In this past election, Florida controversially voted on raising the minimum wage to $15 per hour gradually up until 2026. However, after years of this topic gaining traction, State Senator Jeff Brandes (R) is looking to soften the blow of this SJR 854 amendment in the Florida Senate.
Sen. Brandes' proposal would cut off persons under 21 years of age and convicted felons from the minimum wage increase.
Brandes recently stated that lower wages for “hard-to-hire” groups would help progress from lower-paying jobs to higher-paying jobs.
“This is really about allowing the legislature to offer a training wage and about recognizing that for the formerly incarcerated, it’s sometimes difficult for them to compete with much more skilled workers for jobs,” said Brandes.
As expected, the news sparked uproar within the Florida Democrat Party.
State Senator Shevrin Jones (D), an outspoken progressive pushed back at the Brandes amendment, saying that everyone should be entitled to a "fair wage."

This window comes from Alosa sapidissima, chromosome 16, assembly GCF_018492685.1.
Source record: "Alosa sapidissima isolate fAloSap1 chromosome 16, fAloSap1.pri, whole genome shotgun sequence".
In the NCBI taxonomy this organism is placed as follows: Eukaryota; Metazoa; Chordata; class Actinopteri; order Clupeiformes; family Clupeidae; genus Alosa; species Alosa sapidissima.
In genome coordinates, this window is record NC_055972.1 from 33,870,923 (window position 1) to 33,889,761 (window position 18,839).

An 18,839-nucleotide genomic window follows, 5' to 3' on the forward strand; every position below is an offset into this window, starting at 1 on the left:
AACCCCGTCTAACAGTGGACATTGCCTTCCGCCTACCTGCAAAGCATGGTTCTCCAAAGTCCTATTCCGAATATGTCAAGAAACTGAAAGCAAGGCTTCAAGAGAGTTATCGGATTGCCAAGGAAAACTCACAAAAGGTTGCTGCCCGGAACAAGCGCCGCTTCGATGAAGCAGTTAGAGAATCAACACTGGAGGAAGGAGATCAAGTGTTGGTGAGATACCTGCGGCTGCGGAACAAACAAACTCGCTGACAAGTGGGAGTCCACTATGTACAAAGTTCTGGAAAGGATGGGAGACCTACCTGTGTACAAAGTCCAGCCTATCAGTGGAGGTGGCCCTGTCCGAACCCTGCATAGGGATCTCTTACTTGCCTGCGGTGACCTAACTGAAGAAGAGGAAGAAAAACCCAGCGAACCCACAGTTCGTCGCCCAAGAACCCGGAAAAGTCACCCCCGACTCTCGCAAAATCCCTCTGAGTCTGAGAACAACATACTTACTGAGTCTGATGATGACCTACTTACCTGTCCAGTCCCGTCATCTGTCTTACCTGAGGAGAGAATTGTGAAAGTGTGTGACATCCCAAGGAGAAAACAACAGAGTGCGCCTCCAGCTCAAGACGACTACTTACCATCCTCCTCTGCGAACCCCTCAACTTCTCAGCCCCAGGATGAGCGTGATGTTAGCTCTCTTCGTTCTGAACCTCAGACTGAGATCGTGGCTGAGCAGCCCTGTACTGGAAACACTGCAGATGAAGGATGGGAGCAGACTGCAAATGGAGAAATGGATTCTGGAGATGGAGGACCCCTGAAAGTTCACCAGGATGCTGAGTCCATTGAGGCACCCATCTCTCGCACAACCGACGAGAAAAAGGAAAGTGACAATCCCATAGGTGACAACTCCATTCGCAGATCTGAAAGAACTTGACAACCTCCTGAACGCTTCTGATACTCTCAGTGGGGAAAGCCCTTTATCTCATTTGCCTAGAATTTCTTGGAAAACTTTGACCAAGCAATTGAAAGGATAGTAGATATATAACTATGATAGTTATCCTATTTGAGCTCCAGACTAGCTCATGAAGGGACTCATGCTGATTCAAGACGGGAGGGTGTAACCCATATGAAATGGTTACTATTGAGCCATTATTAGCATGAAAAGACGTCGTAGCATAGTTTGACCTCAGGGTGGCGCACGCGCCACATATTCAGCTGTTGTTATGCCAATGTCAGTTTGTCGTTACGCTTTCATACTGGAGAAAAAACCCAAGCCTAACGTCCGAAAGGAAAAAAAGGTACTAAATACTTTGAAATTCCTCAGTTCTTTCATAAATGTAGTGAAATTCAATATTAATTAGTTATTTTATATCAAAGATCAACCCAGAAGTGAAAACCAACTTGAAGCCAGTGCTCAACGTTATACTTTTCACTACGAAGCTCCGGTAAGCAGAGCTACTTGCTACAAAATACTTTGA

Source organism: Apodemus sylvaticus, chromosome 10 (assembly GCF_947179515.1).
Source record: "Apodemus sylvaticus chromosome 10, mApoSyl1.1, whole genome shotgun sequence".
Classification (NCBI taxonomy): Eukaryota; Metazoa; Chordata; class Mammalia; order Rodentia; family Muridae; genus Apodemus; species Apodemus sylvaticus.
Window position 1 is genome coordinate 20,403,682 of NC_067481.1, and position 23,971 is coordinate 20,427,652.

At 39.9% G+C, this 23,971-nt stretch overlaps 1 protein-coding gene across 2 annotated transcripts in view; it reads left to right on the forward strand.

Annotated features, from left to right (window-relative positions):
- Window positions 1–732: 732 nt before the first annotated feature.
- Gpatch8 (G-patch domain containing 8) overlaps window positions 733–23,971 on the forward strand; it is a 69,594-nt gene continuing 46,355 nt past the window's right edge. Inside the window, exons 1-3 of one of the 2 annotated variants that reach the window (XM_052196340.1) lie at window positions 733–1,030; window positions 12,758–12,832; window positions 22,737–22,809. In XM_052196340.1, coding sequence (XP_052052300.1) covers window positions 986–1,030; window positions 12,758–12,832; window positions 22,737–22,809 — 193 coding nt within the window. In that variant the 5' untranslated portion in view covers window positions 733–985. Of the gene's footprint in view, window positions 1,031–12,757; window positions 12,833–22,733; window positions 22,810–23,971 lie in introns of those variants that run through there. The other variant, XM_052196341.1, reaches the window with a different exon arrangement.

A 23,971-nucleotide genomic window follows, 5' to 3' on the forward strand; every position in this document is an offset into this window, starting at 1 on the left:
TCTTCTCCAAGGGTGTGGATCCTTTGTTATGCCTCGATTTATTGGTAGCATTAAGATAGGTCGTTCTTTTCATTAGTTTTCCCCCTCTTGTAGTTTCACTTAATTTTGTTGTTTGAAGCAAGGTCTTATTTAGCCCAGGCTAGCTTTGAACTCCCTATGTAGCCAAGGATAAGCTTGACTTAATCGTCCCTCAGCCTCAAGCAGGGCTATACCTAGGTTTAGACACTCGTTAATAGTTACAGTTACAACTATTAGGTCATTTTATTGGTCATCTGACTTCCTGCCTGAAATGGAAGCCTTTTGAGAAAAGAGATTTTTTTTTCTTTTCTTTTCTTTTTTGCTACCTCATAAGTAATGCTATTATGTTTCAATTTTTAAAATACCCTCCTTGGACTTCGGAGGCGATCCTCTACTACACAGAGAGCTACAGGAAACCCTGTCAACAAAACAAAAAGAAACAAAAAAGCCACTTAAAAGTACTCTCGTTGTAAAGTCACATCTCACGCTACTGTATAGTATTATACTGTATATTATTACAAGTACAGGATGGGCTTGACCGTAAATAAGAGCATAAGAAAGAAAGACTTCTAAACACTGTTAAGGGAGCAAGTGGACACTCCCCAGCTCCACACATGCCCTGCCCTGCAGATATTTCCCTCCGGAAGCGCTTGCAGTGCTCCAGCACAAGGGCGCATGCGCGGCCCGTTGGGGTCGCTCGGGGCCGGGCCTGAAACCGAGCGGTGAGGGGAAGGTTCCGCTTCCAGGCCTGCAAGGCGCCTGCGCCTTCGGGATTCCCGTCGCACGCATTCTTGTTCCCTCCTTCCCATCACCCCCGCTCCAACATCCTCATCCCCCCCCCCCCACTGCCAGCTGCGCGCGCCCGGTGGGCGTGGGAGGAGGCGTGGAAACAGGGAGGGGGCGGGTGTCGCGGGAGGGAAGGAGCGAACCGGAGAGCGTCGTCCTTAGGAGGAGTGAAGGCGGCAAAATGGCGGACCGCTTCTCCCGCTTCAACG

The Floridian reached out to Sen. Jones to allow him to elaborate on his opposition.
"Just because someone is under the age of 21 does not mean he/she doesn't have responsibilities," said Jones. Jones concluded that "Everyone don't live in gated communities or high rises like some of our legislators."
Jones continued, saying that "if we are serious about criminal justice reform, we must ensure that we are not putting barriers up that will cause returning citizens to find themselves back in the system, let them live!"
In terms of convicted felons, Jones posed the question, "If we are serious about criminal justice reform, we must ensure that we are not putting barriers up that will cause returning citizens to find themselves back in the system?"